M'Boom: Onomatopoeia

Track

Onomatopoeia

Group

M'Boom

CD

M’Boom (Columbia JC36247, CK57886)

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Musicians:

Max Roach (drums, percussion, vibraphone, marimba, xylophone, tympany),

Roy Brooks, Joe Chambers, Omar Clay, Fred King, Freddie Waits, Warren Smith (drums, percussion, vibraphone, marimba, xylophone, tympany); Ray Mantilla (conga, bongo, timbales, Latin percussion); Kenyatte Abdur-Rahman (percussion)

.

Omar Clay (composer)

.

Recorded: July 25, 1979

Roach

Rating: 100/100 (learn more)

M’Boom is an all-percussion ensemble, a special group formed in 1970; this recording is from 1979, so it was a while in the making. The initial members were Omar Clay, Warren Smith, Joe Chambers, Roy Brooks, Max, Freddy King, and Freddie Waits, who was my father. Ray Mantilla came in later.

“Onomatopoeia” is a word that describes a sound. M’Boom is an onomatopoeic expression. I’ve always thought of it as bass drum to floor tom and cymbal — MMMM-BUM. Tympany. This piece is a perfect example of seamless transition; not a lot of stops and starts. Themes and phrases overlap and others emerge—one thing happens, an undercurrent of something under it comes to the forefront, this recedes, something else comes in. Polyphony all the time, shifting dynamics, the different instruments introduced in a staggered way. The piece is in 11, it starts off with the chimes, then the vibes and marimba enter, then after that’s established, the tympany and drumset come in, which kind of solo over that hemiola that’s repeating in 11—that’s Omar and Joe on drums, I believe, and Warren on tympany. That’s the first portion of the song. Then they make a transition. They stay in 11, but instead of playing 11 quarter notes, they start playing 4 half-notes and 3 eighth-notes, and they go from the marimba and vibes to membrane. I remember playing this song, and they would always be like, ‘Membrane! Membrane!”—meaning going to the skins. If you’re playing a timbale, play the center of the timbale; if you’re playing congas, the center of the conga. No rims. That creates an interesting counter to the xylophone, which is in a different type of register. Max takes the xylophone solo.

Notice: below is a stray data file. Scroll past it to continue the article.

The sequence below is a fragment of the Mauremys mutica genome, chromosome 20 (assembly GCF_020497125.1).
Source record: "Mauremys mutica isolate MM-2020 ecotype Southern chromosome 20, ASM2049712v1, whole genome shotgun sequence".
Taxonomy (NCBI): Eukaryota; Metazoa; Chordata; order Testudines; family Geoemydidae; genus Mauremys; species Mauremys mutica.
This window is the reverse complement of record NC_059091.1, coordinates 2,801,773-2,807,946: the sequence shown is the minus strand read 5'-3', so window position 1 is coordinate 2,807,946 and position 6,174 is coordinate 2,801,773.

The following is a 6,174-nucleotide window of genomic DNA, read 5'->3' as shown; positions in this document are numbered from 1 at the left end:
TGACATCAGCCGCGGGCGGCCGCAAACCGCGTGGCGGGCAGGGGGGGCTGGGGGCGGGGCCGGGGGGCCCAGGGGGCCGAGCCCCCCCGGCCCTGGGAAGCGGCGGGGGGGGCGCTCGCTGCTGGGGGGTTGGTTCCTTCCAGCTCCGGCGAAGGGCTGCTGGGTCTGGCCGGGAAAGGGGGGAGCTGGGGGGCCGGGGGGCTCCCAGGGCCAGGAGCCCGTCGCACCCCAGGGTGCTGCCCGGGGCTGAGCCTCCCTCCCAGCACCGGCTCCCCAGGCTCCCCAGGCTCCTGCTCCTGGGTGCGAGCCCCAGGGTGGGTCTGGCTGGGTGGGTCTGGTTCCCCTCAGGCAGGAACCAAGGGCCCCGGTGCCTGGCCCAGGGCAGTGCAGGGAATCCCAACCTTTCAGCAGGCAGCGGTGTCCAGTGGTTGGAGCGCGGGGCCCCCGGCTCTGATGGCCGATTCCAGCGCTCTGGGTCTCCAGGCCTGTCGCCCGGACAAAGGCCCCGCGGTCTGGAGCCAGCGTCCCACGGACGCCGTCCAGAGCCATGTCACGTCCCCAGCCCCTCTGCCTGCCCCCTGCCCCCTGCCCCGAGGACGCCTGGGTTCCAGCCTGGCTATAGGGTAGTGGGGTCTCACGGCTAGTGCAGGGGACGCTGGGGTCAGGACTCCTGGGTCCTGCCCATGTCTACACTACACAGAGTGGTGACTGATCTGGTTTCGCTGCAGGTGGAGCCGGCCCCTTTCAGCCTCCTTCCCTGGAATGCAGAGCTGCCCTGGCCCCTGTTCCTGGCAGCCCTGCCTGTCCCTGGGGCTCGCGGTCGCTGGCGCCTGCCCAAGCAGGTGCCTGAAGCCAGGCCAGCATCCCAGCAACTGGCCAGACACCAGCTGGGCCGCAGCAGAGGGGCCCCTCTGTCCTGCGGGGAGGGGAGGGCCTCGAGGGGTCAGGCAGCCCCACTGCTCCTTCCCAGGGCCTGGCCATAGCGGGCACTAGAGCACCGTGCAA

Max always used to tell me, “Get to your shit quick” when you’re soloing. He’d go, “Yeah, you’re making some nice statements, but get to your shit quick.” In live performances it might have been different, but for this recording everyone gets their ideas out quick. Regardless how wild or expressive they may be, there’s always that very clear message, to me—not only from Max, but everybody. Warren Smith takes a solo on tympany after Max, then they transfer the phrase from the membrane to the rims—in other words, to the metal. Then he takes a solo on the membrane of a tympany. It switches up. That theme also occurs in a lot of Max’s work, whether solo or with bands—a juxtaposition of different feelings or sounds or meters against each other.

All the members of M’Boom were adept at making those types of rhythmic changes and comfortable with that variation, to the point where the transition from one to the other was seamless. The different textures create a different feeling for the listener. In certain instances, it creates a sense of power, and then when they go to the metal, it sounds a little more frenetic, more like an anticipation of the climax, which is coming next.

Reviewer: Nasheet Waits

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